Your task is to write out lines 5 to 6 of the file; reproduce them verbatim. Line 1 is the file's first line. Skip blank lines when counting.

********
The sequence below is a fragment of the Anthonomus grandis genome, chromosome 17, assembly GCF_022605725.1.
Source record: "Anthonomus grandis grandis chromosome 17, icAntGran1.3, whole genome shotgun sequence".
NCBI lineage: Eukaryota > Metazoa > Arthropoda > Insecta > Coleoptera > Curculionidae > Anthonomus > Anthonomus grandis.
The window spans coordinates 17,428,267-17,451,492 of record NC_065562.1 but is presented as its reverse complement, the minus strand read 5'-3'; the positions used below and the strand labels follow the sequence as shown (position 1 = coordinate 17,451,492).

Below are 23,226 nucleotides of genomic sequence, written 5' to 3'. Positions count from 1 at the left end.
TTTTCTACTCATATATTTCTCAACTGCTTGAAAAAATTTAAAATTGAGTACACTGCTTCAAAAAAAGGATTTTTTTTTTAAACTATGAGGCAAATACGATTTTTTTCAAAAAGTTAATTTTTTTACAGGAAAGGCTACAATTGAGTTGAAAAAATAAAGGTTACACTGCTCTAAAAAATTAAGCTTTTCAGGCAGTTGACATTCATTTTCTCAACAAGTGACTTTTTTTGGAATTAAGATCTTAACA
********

Below are 23,226 nucleotides of genomic sequence, written 5' to 3'. Positions count from 1 at the left end.
TTTTCTACTCATATATTTCTCAACTGCTTGAAAAAATTTAAAATTGAGTACACTGCTTCAAAAAAAGGATTTTTTTTTTAAACTATGAGGCAAATACGATTTTTTTCAAAAAGTTAATTTTTTTACAGGAAAGGCTACAATTGAGTTGAAAAAATAAAGGTTACACTGCTCTAAAAAATTAAGCTTTTCAGGCAGTTGACATTCATTTTCTCAACAAGTGACTTTTTTTGGAATTAAGATCTTAACA